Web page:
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Poor person fantasies

Someday, I’d like to read an essay by a rich person called “rich person fantasies” because I’d love to know what they fantasize about.

As for me, I’m poor. You might argue with me and point to a starving African orphan, but that’s no fun, is it? I’m poor by my own definition, we’ll leave it at that. For your amusement, these are the things I fantasize about, in no particular order:

A kitchen so large that even if I wanted to put every dish, pot, pan, cake pan, vegetable and spatula on a counter, I’d still have plenty of counter space left over to do gymnastics. A kitchen so large that I could have 25 people in it and none of them would have to touch to get by each other.

I’d have a washer and dryer inside my own house. The kind that dumps the washed clothes straight into the dryer and dries them.

Everything I own would work. The refrigerator roof wouldn’t be dripping water, the hall lights wouldn’t only turn on if the switches at both ends of the hall are in a particular configuration. The car wouldn’t make noises or smoke. My internet would be fast enough that videos don’t pause themselves and require a refresh to play again. I could stream NPR and not have to constantly press play twice to get the stream to restart.

I wouldn’t hear anything I don’t want to hear. No one’s leaf blowers, no arguments with gay lovers, no babies, no loud Indian phone conversations. Certainly not vacuuming from another house.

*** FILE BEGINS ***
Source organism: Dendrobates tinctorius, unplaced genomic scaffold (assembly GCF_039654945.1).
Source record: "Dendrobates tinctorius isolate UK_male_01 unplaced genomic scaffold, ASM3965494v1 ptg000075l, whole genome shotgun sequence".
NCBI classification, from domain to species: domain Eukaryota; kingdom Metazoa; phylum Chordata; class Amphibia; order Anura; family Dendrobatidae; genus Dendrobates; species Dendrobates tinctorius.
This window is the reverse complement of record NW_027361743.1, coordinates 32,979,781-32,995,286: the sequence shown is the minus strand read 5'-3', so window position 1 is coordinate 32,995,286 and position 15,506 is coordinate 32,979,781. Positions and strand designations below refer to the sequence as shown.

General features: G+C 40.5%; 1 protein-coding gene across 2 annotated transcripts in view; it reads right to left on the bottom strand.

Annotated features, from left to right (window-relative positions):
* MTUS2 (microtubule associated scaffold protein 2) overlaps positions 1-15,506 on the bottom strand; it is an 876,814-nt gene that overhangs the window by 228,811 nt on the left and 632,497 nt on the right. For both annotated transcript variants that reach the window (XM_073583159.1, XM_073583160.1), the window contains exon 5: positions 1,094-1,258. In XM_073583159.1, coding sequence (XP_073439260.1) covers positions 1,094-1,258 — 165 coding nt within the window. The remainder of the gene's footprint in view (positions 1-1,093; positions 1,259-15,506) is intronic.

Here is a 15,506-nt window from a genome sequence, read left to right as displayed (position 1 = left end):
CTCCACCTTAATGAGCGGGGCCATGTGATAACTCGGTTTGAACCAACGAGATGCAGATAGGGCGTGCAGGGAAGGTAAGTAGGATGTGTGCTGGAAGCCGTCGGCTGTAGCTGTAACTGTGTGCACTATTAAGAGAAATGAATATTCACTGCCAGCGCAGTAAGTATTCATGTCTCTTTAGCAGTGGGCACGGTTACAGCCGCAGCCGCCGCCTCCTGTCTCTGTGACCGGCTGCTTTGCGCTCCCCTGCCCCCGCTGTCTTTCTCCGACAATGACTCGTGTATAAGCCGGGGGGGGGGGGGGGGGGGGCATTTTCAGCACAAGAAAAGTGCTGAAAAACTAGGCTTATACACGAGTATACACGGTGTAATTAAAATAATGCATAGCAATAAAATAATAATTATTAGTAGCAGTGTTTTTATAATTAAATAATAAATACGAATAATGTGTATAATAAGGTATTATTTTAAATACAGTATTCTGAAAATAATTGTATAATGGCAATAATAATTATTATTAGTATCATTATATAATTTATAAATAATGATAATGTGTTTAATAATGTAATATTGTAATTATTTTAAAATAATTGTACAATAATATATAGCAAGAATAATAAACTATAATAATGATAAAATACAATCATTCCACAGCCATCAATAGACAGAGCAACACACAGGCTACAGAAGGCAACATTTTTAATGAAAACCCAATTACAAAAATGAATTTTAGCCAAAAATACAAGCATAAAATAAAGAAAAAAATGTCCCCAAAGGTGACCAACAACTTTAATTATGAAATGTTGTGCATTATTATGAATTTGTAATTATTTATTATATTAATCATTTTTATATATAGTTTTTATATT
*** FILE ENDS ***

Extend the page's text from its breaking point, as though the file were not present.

I would never smell anything I don’t want to smell. No one around me would sleep in their own urine. No one would ever smoke.

When I buy food, I won’t look at the prices. It won’t matter.

These are my fantasies. These things are what keep me feeling poor.

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Happy Valentine’s Day!

Okay, I guess I’m a little late. These are some valentines from my childhood. This probably dates me. That Lisa Frank one was from my bff in elementary school and I still have entire sheets of Lisa Frank stickers. Maybe that will be another collection I share with you one day, if you’re good.

I can’t find all the Care Bears and My Little Pony ones that I know were my favorites though. I must have put them somewhere special for safekeeping and then forgotten where.

My inappropriate urge this Valentine’s day was, well, let me let you in on a little secret of mine: I am good at exactly one thing. Shopping. I’m brilliant at finding good deals, at finding unusual or valuable things, and at finding the perfect present for someone. This Valentine’s day I found a purse that my ex’s new girlfriend would love. It’s right up and down her alley. I had to work to resist the urge to Snapchat him and offer to get it. Wow, awkward. But, if you ask any of my friends, I do this for them all of them — it comes naturally.

I guess I live in a fantasy world where people are friends with their exes and everything is sunshine and rainbows. I’ll settle for us all having a nice dinner together someday.

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Cigarette Cards: badges

R.A.F badges. I’m sad they’re in such poor shape. The stories on the backs seem interesting.

War decorations & medals. The King Albert medal was awarded to those who helped Belgians in distress. Oh, and it was awarded by the British monarch. Oddly specific.

Assorted badges.

 

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Gayssot Act

In practice, the Gayssot Act allows the French government to fine and imprison people for questioning the Holocaust. Historians questioning details such as the figure of 6 million killed, or the use of gas chambers in certain locations have come under fire because of this law.